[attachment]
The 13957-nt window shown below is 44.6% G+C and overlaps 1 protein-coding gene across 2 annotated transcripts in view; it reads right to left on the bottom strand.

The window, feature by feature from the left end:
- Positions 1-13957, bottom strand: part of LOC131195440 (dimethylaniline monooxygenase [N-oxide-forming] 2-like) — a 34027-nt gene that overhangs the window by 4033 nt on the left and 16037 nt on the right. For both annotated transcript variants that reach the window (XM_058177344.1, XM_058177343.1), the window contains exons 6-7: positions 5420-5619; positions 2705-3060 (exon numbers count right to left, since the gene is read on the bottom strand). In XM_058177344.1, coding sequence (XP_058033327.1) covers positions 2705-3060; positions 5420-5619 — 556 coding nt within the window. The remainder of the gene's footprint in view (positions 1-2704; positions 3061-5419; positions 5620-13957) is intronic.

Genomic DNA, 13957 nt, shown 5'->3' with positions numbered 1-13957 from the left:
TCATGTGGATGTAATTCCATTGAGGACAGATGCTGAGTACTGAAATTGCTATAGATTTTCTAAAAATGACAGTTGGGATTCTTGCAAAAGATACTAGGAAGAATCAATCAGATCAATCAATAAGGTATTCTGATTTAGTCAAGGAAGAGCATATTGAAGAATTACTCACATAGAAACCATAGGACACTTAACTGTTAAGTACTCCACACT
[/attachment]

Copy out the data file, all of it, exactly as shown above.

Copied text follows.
The 13957-nt window shown below is 44.6% G+C and overlaps 1 protein-coding gene across 2 annotated transcripts in view; it reads right to left on the bottom strand.

The window, feature by feature from the left end:
- Positions 1-13957, bottom strand: part of LOC131195440 (dimethylaniline monooxygenase [N-oxide-forming] 2-like) — a 34027-nt gene that overhangs the window by 4033 nt on the left and 16037 nt on the right. For both annotated transcript variants that reach the window (XM_058177344.1, XM_058177343.1), the window contains exons 6-7: positions 5420-5619; positions 2705-3060 (exon numbers count right to left, since the gene is read on the bottom strand). In XM_058177344.1, coding sequence (XP_058033327.1) covers positions 2705-3060; positions 5420-5619 — 556 coding nt within the window. The remainder of the gene's footprint in view (positions 1-2704; positions 3061-5419; positions 5620-13957) is intronic.

Genomic DNA, 13957 nt, shown 5'->3' with positions numbered 1-13957 from the left:
TCATGTGGATGTAATTCCATTGAGGACAGATGCTGAGTACTGAAATTGCTATAGATTTTCTAAAAATGACAGTTGGGATTCTTGCAAAAGATACTAGGAAGAATCAATCAGATCAATCAATAAGGTATTCTGATTTAGTCAAGGAAGAGCATATTGAAGAATTACTCACATAGAAACCATAGGACACTTAACTGTTAAGTACTCCACACT